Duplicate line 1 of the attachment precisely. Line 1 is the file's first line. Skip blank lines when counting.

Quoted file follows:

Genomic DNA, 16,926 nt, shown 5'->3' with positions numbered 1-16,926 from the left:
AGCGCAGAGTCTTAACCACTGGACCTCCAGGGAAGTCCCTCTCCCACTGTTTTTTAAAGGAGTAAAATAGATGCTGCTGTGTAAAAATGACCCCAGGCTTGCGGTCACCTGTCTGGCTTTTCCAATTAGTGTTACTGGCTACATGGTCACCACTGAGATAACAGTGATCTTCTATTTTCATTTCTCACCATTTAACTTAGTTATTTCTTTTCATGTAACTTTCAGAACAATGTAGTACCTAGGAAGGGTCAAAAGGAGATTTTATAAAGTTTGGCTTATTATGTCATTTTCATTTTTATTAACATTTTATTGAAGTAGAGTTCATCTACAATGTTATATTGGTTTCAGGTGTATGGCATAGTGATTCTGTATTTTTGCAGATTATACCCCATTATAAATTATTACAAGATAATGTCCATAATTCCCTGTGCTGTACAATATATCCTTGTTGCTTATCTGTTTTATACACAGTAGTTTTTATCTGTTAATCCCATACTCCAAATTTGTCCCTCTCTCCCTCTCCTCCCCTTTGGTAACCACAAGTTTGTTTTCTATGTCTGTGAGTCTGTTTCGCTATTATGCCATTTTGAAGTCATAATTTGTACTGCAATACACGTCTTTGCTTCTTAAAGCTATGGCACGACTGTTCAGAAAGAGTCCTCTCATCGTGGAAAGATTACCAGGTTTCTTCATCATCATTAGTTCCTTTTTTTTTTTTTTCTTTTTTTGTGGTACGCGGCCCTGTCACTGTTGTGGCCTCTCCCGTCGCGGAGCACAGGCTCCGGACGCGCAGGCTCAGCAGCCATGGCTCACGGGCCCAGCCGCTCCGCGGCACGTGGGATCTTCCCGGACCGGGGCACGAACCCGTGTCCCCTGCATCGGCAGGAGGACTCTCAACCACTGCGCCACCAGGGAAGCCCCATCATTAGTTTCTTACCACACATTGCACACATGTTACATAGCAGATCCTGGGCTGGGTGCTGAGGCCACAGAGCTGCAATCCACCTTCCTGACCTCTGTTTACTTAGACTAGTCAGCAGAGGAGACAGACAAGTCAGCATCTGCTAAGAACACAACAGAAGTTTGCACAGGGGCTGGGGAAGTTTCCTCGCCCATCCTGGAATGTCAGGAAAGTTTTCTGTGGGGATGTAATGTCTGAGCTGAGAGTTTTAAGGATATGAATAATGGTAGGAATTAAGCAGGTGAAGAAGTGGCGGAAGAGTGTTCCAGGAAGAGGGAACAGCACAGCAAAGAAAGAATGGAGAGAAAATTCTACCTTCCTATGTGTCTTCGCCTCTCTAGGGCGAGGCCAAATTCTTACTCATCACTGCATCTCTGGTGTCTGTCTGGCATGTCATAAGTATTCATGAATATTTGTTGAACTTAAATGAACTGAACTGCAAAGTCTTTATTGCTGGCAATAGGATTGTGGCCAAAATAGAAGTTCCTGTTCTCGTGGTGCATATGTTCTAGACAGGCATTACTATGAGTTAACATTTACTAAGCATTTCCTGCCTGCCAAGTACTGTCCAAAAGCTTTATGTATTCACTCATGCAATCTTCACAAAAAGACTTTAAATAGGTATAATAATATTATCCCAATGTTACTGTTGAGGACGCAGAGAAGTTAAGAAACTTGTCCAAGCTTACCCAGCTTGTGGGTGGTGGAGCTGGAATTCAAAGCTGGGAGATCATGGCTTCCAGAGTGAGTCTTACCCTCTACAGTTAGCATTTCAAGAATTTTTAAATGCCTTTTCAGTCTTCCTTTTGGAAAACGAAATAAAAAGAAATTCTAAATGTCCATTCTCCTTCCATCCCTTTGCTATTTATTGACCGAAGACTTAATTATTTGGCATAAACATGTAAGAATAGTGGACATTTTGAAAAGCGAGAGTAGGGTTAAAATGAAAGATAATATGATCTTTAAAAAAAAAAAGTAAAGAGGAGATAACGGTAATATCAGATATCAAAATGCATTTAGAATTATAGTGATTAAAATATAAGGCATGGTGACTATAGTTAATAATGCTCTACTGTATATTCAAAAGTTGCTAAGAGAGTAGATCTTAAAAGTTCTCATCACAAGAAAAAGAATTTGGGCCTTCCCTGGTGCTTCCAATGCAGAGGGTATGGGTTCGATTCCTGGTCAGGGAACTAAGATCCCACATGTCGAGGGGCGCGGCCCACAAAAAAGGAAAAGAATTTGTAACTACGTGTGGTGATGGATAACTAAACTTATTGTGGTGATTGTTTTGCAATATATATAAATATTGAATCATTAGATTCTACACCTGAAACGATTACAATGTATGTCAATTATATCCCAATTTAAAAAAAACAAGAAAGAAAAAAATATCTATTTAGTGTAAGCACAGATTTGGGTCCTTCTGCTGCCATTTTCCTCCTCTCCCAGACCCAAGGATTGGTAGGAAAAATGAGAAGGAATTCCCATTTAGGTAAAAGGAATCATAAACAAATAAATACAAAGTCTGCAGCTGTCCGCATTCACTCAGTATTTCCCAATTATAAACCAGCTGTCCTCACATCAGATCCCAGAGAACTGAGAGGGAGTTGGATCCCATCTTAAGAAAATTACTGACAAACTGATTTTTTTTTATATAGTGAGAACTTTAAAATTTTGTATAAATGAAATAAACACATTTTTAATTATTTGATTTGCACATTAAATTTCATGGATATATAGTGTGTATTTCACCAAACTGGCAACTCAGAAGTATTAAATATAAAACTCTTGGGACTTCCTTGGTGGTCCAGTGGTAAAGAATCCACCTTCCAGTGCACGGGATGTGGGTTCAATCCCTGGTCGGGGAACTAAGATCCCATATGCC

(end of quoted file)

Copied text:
Genomic DNA, 16,926 nt, shown 5'->3' with positions numbered 1-16,926 from the left: